Why Aren’t The Boeing 737’s Main Wheels Covered In Flight?

If you look at the underside of the Boeing 737 shortly after takeoff or in flight, you will see that the main landing gear wheels sit exposed after folding into their housing. On most other aircraft, it is covered by closing doors. This has been the case since the first 737 was introduced, and it is because of the limited space under the aircraft when on the ground.

737 belly
The landing gear wheels remain visible in flight. Photo: Getty Images

No landing gear doors

After take-off, the 737 main landing gear wheels are raised into a cavity within the main fuselage. Instead of being covered, though (as they are on most aircraft), they are left exposed and visible. There are no doors to cover them, but there are for the nose landing gear. There are partial doors that cover the main landing gear struts, but not the wheels.

737 belly and gear
The landing gear is visible on all 737 variants. Photo: Bryan via Wikimedia

Keeping the aircraft low to the ground

This related to a design issue that dates back to the first 737-100, introduced in 1968. The aircraft was designed to be low to the ground. This was a choice to make the 737 more usable at smaller, regional, or remote airports.

Such airports were unlikely to have air bridge facilities or baggage loading systems. Keeping the aircraft lower to the ground would make it much easier to load passengers and cargo and also to service and fuel the aircraft with limited equipment.

737 and stairs
With a lower fuselage, smaller stairs can be used to board the 737. Photo: Phillip Capper via Wikimedia

This was a key market that Boeing wanted to capture with the 737, so the trade-offs of a lower fuselage were worth it. Boeing went further later with modifications to land on gravel runways in remote regions. From 1969, Boeing made an optional Unpaved Strip Kit available for their 737-100 and 737-200 series aircraft.

737 unpaved strip kit
The 737 unpaved strip kit also helped with remote airport operation. Photo: Biggerben via Wikimedia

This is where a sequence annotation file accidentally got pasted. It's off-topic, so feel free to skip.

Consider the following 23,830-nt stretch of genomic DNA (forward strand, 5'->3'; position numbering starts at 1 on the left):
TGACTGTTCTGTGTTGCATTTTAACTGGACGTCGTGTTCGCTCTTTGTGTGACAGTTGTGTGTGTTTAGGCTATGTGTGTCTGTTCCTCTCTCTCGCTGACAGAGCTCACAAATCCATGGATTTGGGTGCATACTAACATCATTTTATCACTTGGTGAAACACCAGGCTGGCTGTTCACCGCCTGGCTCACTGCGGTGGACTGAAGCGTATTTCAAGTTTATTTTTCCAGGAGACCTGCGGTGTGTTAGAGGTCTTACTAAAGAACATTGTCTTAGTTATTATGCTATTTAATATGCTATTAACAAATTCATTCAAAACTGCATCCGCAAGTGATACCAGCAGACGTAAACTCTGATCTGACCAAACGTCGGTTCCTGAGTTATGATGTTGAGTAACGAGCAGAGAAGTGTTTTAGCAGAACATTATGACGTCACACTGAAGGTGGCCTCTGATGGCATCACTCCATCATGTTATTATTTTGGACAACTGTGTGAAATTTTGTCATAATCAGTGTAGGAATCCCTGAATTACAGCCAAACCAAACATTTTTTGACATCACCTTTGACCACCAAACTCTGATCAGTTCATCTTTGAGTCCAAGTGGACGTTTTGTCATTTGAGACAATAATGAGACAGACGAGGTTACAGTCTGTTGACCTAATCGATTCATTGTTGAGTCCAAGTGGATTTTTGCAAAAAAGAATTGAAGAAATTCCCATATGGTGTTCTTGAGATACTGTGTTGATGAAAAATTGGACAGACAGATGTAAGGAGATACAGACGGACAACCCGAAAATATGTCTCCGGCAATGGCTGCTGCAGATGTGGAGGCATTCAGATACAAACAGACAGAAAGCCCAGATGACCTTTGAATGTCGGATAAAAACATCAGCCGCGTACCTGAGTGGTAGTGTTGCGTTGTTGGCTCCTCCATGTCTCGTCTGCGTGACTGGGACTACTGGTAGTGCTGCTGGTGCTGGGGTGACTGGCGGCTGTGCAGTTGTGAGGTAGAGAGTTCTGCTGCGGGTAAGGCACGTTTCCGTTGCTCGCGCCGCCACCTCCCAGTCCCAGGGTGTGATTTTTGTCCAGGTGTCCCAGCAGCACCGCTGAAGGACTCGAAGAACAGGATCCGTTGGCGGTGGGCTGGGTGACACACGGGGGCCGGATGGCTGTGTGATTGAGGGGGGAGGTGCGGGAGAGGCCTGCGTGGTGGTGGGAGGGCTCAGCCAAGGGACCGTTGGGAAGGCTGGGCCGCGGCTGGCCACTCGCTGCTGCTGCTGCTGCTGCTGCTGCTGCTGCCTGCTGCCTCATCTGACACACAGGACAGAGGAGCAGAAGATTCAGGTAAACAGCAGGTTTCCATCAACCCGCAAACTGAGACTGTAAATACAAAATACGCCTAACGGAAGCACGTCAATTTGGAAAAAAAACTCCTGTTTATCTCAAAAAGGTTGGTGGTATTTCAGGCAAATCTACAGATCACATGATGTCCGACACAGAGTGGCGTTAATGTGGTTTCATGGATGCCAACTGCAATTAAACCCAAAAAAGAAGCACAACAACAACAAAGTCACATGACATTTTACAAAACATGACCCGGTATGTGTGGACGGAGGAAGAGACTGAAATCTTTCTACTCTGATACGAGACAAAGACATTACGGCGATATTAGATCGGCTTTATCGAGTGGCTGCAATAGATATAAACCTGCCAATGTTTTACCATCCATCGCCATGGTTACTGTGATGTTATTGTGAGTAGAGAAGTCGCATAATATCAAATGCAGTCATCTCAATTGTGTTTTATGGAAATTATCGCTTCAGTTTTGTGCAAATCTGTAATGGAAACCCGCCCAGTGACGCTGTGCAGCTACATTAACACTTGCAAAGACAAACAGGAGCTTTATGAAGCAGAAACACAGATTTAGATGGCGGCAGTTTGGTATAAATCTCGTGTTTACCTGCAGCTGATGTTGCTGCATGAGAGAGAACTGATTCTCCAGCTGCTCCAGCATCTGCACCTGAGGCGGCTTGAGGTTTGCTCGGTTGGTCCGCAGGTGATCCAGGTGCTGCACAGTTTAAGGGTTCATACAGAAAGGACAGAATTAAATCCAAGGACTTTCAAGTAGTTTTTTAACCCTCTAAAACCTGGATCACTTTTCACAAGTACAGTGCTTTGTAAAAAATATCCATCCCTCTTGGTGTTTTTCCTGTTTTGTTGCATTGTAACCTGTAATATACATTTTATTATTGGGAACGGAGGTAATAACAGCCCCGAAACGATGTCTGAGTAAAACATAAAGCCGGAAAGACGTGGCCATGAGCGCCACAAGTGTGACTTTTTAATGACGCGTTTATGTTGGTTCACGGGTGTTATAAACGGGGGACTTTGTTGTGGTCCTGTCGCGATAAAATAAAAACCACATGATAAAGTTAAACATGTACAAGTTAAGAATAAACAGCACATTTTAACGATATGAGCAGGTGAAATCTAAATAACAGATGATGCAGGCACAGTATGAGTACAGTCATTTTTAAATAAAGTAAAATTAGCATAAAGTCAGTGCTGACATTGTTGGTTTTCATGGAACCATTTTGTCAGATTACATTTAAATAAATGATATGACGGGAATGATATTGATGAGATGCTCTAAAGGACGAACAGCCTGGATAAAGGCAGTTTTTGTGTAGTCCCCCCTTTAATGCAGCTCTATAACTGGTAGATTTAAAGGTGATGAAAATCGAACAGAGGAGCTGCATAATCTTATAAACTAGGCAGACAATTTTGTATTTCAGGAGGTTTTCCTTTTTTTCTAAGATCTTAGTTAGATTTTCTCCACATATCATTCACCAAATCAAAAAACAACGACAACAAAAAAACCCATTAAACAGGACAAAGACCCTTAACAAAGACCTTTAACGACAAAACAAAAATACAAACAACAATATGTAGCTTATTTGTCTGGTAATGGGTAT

No space for landing gear doors

But with the fuselage kept lower to the ground, there was no room for landing gear doors. These require extra clearance when operated and could come into contact with the ground. Of course, they could be designed to close before landing, after the wheels had been extended. But what if this failed, and the doors remained open, or they were deployed on the ground? This would be an unnecessary safety risk, so they were not added.

Removing the doors, though, was not necessarily a bad thing. It is one less mechanical item to be repaired and maintained. And it reduced the overall weight of the aircraft and freed up vital space in the belly of the aircraft.

With the wheels exposed, though, some other changes were needed. The wheels have smooth hub cabs on the external-facing side, which aids aircraft aerodynamics. There is also a rubber seal around the fuselage opening. This helps prevent any objects, or water, entering the landing gear enclosure.

Look at the engines as well

The landing gear was not the only area of the 737 that needed alterations for a lower fuselage. The engine housings on many of the engines used on the 737 are flat, as opposed to circular as on most other aircraft.

737-400 engine
A 737-400 CFM56-3 engine with its unusual non-circular design due to the low fuselage. Photo: Davidelit via Wikimedia

This again dates back to the original design of the aircraft. It was designed low to the ground but also had its engines placed under the wing. This was different from many of the competing aircraft at the time, where engines were tail-mounted. Boeing considered this for the 737, but preferred wing mounting. It enabled an increase in the fuselage width and made the engines more accessible for maintenance.

Bigger engines came quickly, though, to accommodate larger turbines and fans. These would not fit in the limited underwing space of the 737, and the solution was to flatten the bottom of the engine housing. The design soon became known as the ‘hamster pouch’ design.

Similar landing gear on some Embraer and COMAC aircraft

The 737 is alone amongst the main Boeing and Airbus aircraft for this wheel storage. But if you take a look at the Embraer ERJ145 and the Embraer E-Jet aircraft, you will see the same system. The Chinese built COMAC ARJ21 also has the same.

Landing gear E190
Landing gear of the Embraer E190 E-Jet. Photo: Tony Hisgett via Wikimedia

Have you noticed the landing gear on the 737 or any other aircraft type? Feel free to share your experiences or thoughts in the comments section.